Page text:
6 Public Relations Skills Your Boss Values

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Just how prepared are recent college grads to enter the job market? A recent study revealed major gaps in what students perceive as their workforce readiness and what hiring managers think. (Chegg: Bridge That Gap: Analyzing the Student Skill Index, Fall 2013.)

In the research, most college students surveyed thought that GPA scores and personal connections were some of the most important factors in landing a job. The hiring managers responded overwhelmingly that what they thought was important for new graduates was the initiative to lead, participation in extracurricular activities and completion of a formal internship before college graduation. Fewer than 39 percent of the hiring managers surveyed felt that recent college graduates were prepared for a job in their chosen fields.

There seems to be a huge disconnect in what college students think companies are looking for in terms of skills. At Metzger Associates, we have hundreds of resumes cross our desks from all over the country every year. Here are six important skills we look for in PR practitioners of any age or experience level:

1. Lead a Team. As a PR manager, I’m looking for employees that are comfortable working together on a team and proactive in managing projects and deadlines. Regardless of experience level, managers want people that will move up through the ranks by leading and managing others successfully with no daily micromanaging required.

2. Writing Skills. Basic writing skills have been on the decline for years and the ubiquity of social media and texting only exacerbates the problem. I’m not even talking about creating a persuasive argument in an essay or becoming a competent wordsmith. Many resumes and cover letters we see have not even been spellchecked for grammar mistakes and typos.

3. Roll with the Punches. It’s not uncommon for your entire day to be hijacked by a client emergency or an all-day meeting. PR agency employees should be flexible, and be able to roll with change. They need to quickly learn how to carve out time each day to touch all of your client projects at least once if possible.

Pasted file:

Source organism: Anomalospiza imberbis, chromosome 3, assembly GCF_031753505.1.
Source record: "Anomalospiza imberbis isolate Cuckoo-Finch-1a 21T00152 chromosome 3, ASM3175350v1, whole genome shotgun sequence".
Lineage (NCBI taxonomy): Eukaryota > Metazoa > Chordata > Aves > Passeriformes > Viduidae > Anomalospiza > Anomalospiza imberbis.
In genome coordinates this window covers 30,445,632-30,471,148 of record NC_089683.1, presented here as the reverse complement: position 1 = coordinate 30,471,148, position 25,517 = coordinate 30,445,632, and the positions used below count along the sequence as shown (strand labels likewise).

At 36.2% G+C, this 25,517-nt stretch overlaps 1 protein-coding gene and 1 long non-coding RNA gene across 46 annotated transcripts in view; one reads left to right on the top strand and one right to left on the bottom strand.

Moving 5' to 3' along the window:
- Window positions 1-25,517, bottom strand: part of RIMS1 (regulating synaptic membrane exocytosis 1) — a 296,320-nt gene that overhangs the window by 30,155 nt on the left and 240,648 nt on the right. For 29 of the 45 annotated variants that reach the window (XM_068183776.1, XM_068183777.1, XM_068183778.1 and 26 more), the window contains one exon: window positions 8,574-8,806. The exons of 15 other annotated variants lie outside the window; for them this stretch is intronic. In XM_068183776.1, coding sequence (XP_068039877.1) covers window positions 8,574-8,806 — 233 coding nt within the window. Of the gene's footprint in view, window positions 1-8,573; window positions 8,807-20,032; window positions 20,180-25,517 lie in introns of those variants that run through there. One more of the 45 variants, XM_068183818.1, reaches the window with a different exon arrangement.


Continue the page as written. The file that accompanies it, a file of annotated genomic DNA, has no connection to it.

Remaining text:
3. Emotional Intelligence. PR is a social career. It’s important to be able to perceive and read emotions in your teammates and your clients in order to solve problems. A highly emotionally intelligent person will be able to navigate interpersonal situations more easily than someone without this skill.

4. Problem Solving. Similar to critical thinking skills, the ability to think about a challenge and develop a number of solutions independently and proactively before bringing it before the team or manager is vital.

5. Organization. Do you feel overloaded by emails and unable to file them into folders within a reasonable time period? Do you have trouble meeting deadlines and procrastinate on challenging projects? Everyone has a personal organizational system for processing information. It’s important that your process works for you and that you can complete tasks on time with limited supervision. This skill is particularly valuable in the agency environment.

6. Learn to Flex your Style. Chances are, your bosses, clients and teammates will come from different backgrounds and have different styles of interpersonal communication. Depending on the age differences in the office, certain employees may prefer face-to-face communication as opposed to email or texts. I once had a boss who preferred to communicate only using long, verbose email exchanges – no texting, no in-person meetings. It is up to you (not your supervisor or your client) to flex your style for other individuals if you want to be successful.

Recent graduates or those looking to pursue a career in public relations should do some research and talk to practicing PR executives to get a feel for the day-to-day activities in both agency and corporate positions.

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